Sanitary napkin vending machines to be installed at city's colleges
In an attempt to advocate personal hygiene among female students, the UT education department has decided to install sanitary napkin vending machines at the colleges in the city.chandigarh Updated: Jul 06, 2015 13:41 IST
In an attempt to advocate personal hygiene among female students, the UT education department has decided to install sanitary napkin vending machines at the colleges in the city.
Following the directions issued by the ministry of human recourse development (MHRD), the education department would initially install a vending machine each at government colleges in Sector 11 and 42.
The order to install machines in these colleges was approved last month by the then director of public instructions (colleges) Sandeep Hans."It is a government approved project, and an agency recommended by the government would install these machines. Machines would be first installed at two colleges on trial basis to judge their effectiveness", said Hans.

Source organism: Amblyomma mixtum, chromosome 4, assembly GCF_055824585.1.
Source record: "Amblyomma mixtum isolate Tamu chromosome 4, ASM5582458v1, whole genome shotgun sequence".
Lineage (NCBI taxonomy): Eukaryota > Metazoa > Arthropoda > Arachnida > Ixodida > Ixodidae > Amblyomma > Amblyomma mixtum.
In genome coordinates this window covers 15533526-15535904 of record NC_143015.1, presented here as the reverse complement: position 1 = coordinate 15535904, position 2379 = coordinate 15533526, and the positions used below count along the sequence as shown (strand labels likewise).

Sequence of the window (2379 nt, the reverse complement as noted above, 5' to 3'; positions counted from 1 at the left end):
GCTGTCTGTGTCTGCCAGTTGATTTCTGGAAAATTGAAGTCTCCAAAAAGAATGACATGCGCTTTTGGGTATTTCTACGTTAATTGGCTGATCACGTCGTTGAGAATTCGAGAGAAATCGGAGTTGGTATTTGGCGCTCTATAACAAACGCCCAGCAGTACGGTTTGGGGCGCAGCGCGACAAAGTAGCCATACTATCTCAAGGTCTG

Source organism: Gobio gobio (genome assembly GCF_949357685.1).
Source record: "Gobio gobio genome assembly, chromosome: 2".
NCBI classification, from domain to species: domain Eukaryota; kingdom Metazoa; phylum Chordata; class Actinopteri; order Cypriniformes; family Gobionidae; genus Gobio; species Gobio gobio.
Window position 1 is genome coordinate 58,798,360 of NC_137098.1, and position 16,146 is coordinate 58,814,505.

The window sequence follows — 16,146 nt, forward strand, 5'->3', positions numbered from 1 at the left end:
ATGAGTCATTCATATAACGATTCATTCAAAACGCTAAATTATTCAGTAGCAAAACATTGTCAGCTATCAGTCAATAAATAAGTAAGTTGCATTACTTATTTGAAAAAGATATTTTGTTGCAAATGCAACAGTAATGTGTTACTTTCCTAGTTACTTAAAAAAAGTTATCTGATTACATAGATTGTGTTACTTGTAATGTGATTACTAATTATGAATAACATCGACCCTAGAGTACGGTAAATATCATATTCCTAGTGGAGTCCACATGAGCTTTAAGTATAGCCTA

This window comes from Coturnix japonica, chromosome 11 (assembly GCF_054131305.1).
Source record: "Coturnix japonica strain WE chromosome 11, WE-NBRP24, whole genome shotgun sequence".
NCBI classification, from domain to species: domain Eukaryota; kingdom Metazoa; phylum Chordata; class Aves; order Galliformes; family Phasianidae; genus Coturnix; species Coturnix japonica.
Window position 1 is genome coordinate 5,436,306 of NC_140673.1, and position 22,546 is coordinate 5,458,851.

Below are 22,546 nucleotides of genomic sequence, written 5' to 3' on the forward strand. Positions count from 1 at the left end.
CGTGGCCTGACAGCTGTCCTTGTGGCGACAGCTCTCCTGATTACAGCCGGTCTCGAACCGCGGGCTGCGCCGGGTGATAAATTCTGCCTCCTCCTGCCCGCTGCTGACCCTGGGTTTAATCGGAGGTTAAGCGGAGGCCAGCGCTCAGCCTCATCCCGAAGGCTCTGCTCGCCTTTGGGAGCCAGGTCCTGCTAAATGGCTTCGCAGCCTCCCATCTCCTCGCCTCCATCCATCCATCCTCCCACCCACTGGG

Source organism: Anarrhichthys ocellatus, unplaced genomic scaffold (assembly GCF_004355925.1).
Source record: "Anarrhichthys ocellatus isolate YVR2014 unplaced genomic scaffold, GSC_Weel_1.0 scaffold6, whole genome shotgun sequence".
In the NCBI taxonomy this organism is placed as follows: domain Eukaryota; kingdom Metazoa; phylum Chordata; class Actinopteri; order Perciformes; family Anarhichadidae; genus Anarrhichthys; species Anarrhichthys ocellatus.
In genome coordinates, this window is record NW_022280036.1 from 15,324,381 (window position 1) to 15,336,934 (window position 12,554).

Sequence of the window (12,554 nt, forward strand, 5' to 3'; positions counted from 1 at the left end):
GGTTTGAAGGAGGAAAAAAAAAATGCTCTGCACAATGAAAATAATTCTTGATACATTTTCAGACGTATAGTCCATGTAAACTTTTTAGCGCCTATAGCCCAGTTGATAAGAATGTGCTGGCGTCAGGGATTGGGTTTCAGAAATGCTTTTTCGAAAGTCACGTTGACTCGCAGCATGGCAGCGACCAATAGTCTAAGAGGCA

Hans added that he had recommended the installation of vending machines at three private colleges too and said that the machines would prove to be of great help in rural areas.
Students complimented the initiative for keeping in view feminine hygiene and for also providing women with an avenue that could be used at a time of need. Sonali Sharma, an architecture student, said, "I think this is a great step by the government as girls would not panic at the time of need. These machines should be installed in schools as well."
However, according to DPI (schools) Kamlesh Kumar, funds had not been allocated to UT schools this year for the project.
"There are over hundred government schools in Chandigarh and thus we require a huge budget for the instalment of these machines in schools. We would get these machines installed as soon the budget is allocated to us", Kumar said.
Talking about the cost of a machine, an official said that each machine would cost around Rs 17,500 excluding the instalment charges and added that "the project would not only provide women easy access to sanitary napkins but would also create awareness about issues related to women's health".